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Figure 4. The effects of cudratricusxanthone A (1) on the PGE2 production (A) and protein expression of iNOS and COX-2 (B) in BV2 microglia stimulated with LPS. Cells were pretreated for 3 h with the indicated concentrations of cudratricusxanthone A (1) and then stimulated for 24 h with LPS (1 μg/mL). The LPS treatment was performed in the presence of compound. The concentrations of iNOS and COX-2 (B) were determined as described in the Experimental Section. Western blot analyses were performed as described in the Experimental Section, and representative blots of three independent experiments are shown. The band intensity was quantified by densitometry and normalized to β-actin, and the values are presented at the bottom of the each band. Relative data represent the means ± SDs of three experiments. * p < 0.05 compared with the LPS-treated group. “+” is treated, “−“ is not treated.
Figure 4. The effects of cudratricusxanthone A (1) on the PGE2 production (A) and protein expression of iNOS and COX-2 (B) in BV2 microglia stimulated with LPS. Cells were pretreated for 3 h with the indicated concentrations of cudratricusxanthone A (1) and then stimulated for 24 h with LPS (1 μg/mL). The LPS treatment was performed in the presence of compound. The concentrations of iNOS and COX-2 (B) were determined as described in the Experimental Section. Western blot analyses were performed as described in the Experimental Section, and representative blots of three independent experiments are shown. The band intensity was quantified by densitometry and normalized to β-actin, and the values are presented at the bottom of the each band. Relative data represent the means ± SDs of three experiments. * p < 0.05 compared with the LPS-treated group. “+” is treated, “−“ is not treated.
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Figure 5. The effects of cudratricusxanthone A (1) on IκB-α phosphorylation and degradation (A); NF-κB translocation (B,C); NF-κB localization as determined by immunofluorescence analysis (D); and NF-κB DNA binding activity (E) in BV2 microglia. Cells were pretreated for 3 h with the indicated concentrations of cudratricusxanthone A (1), and stimulated for 1 h with LPS (1 μg/mL). The LPS treatment was performed in the presence of compound. Western blot analyses of IκB-α and p-IκB-α in the cytoplasm (A) and NF-κB in the cytoplasm (B) and nucleus (C) and immunofluorescence analyses (E) were carried out as described in the Experimental Section. The band intensity was quantified by densitometry and normalized to β-actin and PCNA, and the values are presented at the bottom of the each band. Relative data represent the means ± SDs of three experiments. * p < 0.05 compared with the LPS-treated group. “+” is treated, “−“ is not treated.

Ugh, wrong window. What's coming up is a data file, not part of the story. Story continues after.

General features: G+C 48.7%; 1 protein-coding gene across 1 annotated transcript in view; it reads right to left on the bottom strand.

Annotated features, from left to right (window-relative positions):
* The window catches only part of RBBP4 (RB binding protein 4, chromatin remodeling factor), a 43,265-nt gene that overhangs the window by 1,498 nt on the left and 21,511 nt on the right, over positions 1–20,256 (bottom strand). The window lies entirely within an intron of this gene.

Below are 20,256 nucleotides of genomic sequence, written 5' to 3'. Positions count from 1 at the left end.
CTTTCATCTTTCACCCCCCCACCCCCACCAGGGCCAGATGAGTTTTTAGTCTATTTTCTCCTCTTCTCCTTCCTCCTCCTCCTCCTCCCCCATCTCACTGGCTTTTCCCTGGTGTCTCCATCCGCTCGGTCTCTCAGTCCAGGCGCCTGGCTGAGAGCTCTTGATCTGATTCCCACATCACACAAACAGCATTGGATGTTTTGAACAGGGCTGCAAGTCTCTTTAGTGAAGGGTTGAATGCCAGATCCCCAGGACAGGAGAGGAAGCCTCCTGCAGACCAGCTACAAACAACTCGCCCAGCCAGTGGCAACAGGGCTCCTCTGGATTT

Figure 5. The effects of cudratricusxanthone A (1) on IκB-α phosphorylation and degradation (A); NF-κB translocation (B,C); NF-κB localization as determined by immunofluorescence analysis (D); and NF-κB DNA binding activity (E) in BV2 microglia. Cells were pretreated for 3 h with the indicated concentrations of cudratricusxanthone A (1), and stimulated for 1 h with LPS (1 μg/mL). The LPS treatment was performed in the presence of compound. Western blot analyses of IκB-α and p-IκB-α in the cytoplasm (A) and NF-κB in the cytoplasm (B) and nucleus (C) and immunofluorescence analyses (E) were carried out as described in the Experimental Section. The band intensity was quantified by densitometry and normalized to β-actin and PCNA, and the values are presented at the bottom of the each band. Relative data represent the means ± SDs of three experiments. * p < 0.05 compared with the LPS-treated group. “+” is treated, “−“ is not treated.
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Figure 6. Effects of cudratricusxanthone A (1) on ERK, JNK, and p38 MAPK phosphorylation and protein expression. Cells were pretreated for 3 h with the indicated concentrations of cudratricusxanthone A (1) and stimulated for 1 h with LPS (1 μg/mL). The LPS treatment was performed in the presence of compound. The levels of (A) phosphorylated ERK (p-ERK); (B) phosphorylated JNK (p-JNK); and (C) phosphorylated p38 MAPK (p-p38 MAPK) were determined by western blotting. Representative blots from three independent experiments with similar results and densitometric evaluations are shown. Band intensity was quantified by densitometry and normalized to β-actin, and the values are presented at the bottom of each band. “+” is treated, “−“ is not treated.
Figure 6. Effects of cudratricusxanthone A (1) on ERK, JNK, and p38 MAPK phosphorylation and protein expression. Cells were pretreated for 3 h with the indicated concentrations of cudratricusxanthone A (1) and stimulated for 1 h with LPS (1 μg/mL). The LPS treatment was performed in the presence of compound. The levels of (A) phosphorylated ERK (p-ERK); (B) phosphorylated JNK (p-JNK); and (C) phosphorylated p38 MAPK (p-p38 MAPK) were determined by western blotting. Representative blots from three independent experiments with similar results and densitometric evaluations are shown. Band intensity was quantified by densitometry and normalized to β-actin, and the values are presented at the bottom of each band. “+” is treated, “−“ is not treated.